Theorem 8.5 (Brin [7]). For Thompson's group F, the map

EP2 ^ Aut(F), т ^ yT: F ^ F,

д ^ т-1дт,

is well defined and it is a group isomorphism, so

Aut(F) - EP2.

Furthermore, given < € Aut(F) by the images of the standard generators, one can algorithmically compute the (unique) т € EP2 such that <(д) = т-1дт for all д € F.

The good point of this result is that then, given an automorphism yT € Aut(F), the equation corresponding to the yT-twisted conjugacy problem, namely (хут)-1мх = v, becomes the much simpler one (т-1хт)-1их = v, i.e., х-1(ти)х = (tv). Hence, the twisted conjugacy problem for F reduces to the conjugacy problem in EP2, allowing only conjugators from F. After dealing with non-easy technical problems of dynamic nature, Burillo-Matucci-Ventura overcame them, solving the twisted conjugacy problem for Thompson's group F, see [9] for details.

The question about orbit decidability seems a bit more complicated. In [9] the authors were only able to prove that the full automorphism group Aut(F) (as well as the subgroup of positive automorphisms Aut+(F)) is orbit decidable assuming that a certain conjecture is true: the solvability of the simultaneous conjugacy problem for F. Partial results have been obtained by Bleak, Kassabov and Matucci on this matter, but the problem in general is still open, and so is the orbit decidability of Aut(F).

On the other hand, Burillo-Matucci-Ventura proved in [9] that F2 x F2 embeds in Aut(F) and so, using Proposition 5.4, got the corresponding negative result:

Theorem 8.6. There are extensions of Thompson's group F by finitely generated free groups, with unsolvable conjugacy problem.

To conclude this section, we refer the reader to a paragraph written in the introduction of [2]:

"In light of Theorem 4.1, it becomes interesting, first, to collect groups F where the twisted conjugacy problem can be solved. And then, for every such group F, to study the property of orbit decidability for subgroups of Aut(F): every orbit decidable (undecidable) subgroup of Aut(F) will correspond to extensions of F having solvable (unsolvable) conjugacy problem".

We interpret this as an invitation to the (algorithmic oriented) reader to push this same project further into his/her own area of expertise: choose your favorite group G, and try to solve TCP(G). This will not be a very interesting result by itself (it is just a technical variation of CP(G)), but it will pave the way, via Theorem 4.1, to study the CP in a vast collection of extensions of G: you will have chances to prove results of the type "all G-by-free groups have solvable CP", or "there exists a G-by-free group with unsolvable CP".

9 Variations on orbit decidability

The definition of orbit decidability admits variations, pointing to deeper algorithmic problems. We present here one of these possible variations that we find interesting. It is not totally clear, by the moment, whether is it related to some algebraic problem, like standard orbit decidability is related to the CP via Theorem 4.1. Even if it is not, the problems it provides are interesting enough by themselves.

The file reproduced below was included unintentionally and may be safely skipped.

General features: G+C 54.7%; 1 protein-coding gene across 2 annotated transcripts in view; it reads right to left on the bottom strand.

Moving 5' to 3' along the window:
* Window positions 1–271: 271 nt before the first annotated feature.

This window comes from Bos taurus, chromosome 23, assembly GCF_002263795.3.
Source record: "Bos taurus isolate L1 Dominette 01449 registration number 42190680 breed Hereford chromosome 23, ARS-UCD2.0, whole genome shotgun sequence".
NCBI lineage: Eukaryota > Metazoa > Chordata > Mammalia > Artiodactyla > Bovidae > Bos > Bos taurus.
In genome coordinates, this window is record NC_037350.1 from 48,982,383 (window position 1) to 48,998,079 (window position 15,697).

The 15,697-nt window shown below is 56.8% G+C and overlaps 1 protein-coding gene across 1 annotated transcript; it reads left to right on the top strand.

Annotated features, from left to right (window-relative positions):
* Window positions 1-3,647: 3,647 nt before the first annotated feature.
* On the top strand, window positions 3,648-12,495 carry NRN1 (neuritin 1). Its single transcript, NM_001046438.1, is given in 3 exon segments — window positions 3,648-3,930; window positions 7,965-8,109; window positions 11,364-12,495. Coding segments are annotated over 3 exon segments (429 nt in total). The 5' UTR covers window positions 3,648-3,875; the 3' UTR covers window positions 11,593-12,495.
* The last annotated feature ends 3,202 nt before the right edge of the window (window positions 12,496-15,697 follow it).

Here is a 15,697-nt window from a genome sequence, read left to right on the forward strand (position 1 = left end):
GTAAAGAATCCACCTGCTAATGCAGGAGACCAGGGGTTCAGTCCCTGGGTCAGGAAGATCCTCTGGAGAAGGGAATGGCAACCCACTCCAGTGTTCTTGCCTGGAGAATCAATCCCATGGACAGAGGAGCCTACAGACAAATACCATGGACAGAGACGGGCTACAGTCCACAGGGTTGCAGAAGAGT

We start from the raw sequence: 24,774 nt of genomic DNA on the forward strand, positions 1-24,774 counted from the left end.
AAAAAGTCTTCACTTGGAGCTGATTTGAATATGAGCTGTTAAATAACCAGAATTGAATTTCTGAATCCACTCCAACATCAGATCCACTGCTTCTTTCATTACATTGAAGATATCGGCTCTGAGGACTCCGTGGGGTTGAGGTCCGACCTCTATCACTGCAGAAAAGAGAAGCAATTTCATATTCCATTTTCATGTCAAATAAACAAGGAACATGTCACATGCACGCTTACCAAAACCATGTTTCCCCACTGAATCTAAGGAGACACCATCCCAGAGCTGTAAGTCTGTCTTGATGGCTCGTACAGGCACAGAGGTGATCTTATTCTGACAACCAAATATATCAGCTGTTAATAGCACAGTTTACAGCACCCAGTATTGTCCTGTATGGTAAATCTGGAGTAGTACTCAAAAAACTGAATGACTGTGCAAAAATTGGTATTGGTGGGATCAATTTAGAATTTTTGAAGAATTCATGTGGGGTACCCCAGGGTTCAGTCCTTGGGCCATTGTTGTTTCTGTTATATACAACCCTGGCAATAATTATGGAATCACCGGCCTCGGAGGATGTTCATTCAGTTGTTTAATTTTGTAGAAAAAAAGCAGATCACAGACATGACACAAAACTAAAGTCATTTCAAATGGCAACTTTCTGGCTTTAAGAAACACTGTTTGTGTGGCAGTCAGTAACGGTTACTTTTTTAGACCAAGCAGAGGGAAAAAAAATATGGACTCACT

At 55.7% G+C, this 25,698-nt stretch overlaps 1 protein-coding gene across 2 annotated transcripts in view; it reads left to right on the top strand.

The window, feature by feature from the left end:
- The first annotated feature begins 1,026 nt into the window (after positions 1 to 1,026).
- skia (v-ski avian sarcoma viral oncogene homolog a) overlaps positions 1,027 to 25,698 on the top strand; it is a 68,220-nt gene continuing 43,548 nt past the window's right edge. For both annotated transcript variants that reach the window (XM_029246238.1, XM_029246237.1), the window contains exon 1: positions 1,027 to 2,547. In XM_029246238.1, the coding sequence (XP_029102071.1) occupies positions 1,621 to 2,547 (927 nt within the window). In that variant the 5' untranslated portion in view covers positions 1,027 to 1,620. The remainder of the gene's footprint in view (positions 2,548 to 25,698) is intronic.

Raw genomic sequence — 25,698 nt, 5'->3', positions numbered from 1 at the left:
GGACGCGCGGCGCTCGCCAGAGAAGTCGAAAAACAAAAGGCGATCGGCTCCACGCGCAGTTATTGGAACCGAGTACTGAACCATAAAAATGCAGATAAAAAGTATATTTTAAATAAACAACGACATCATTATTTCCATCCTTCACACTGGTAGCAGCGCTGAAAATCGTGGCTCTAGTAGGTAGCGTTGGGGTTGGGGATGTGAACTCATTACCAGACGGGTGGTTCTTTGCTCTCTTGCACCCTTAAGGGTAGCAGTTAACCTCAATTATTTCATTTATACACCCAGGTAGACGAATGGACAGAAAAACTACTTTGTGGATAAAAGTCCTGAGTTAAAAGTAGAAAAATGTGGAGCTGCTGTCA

Definition 9.1. Let G be a group, and A ^ Aut(G). We say that A is (m-)subgroup orbit decidable, (m-)SOD for short, if there is an algorithm which, given g, h1,..., hm € G, decides whether ga € H = (h1,..., hm) ^ G for some a € A.

Since in F", as well as in Z", roots of elements are well defined and must be preserved by automorphisms (i.e., xa = j implies xa = j), it is easy to see that, for every A, solvability of OD(A) implies solvability of 1-SOD(A). However, m-SOD(A) for m ^ 2 looks like a much more complicated problem, even over the free abelian group.

Over the free group F", at least two special instances of this problem are solved in the literature. Silva-Weil solved in [28] the problem SOD(Aut(F2)): given an element x and a subgroup H of the rank two free group F2, one can algorithmically decide whether xa € H for some a € Aut(F2). Clifford-Goldstein [11] gave a complicated algorithm solving the particular case of SOD( Aut(FJ) where the given input x is a primitive element: there is an algorithm deciding whether a given subgroup H ^ F" contains a primitive element of F". The rest of the problem SOD(Aut(FJ) remains open, and nothing is know for other subgroups A ^ Aut(FJ.

Over the free abelian group Z", SOD(GL"(Z)) is an exercise (just a matter of greatest common divisors of the entries of the involved vectors). But, for a fixed given matrix A € GL"(Z), the problem SOD((A)) is much more interesting: after projectivizing Z", the automorphism A: Z" — Z" induces a map <: P"-1(Z) — P"-1(Z) and SOD((A)) becomes the problem of deciding whether a given orbit of < intersects a given (projective) linear variety in P"-1(Z) (for n = 2, this problem becomes a nice exercise in linear algebra, involving the eigenvalues of A).

Funding: The author acknowledges partial support from the Spanish Government through grant number MTM2011-25955.


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Received September 17, 2014.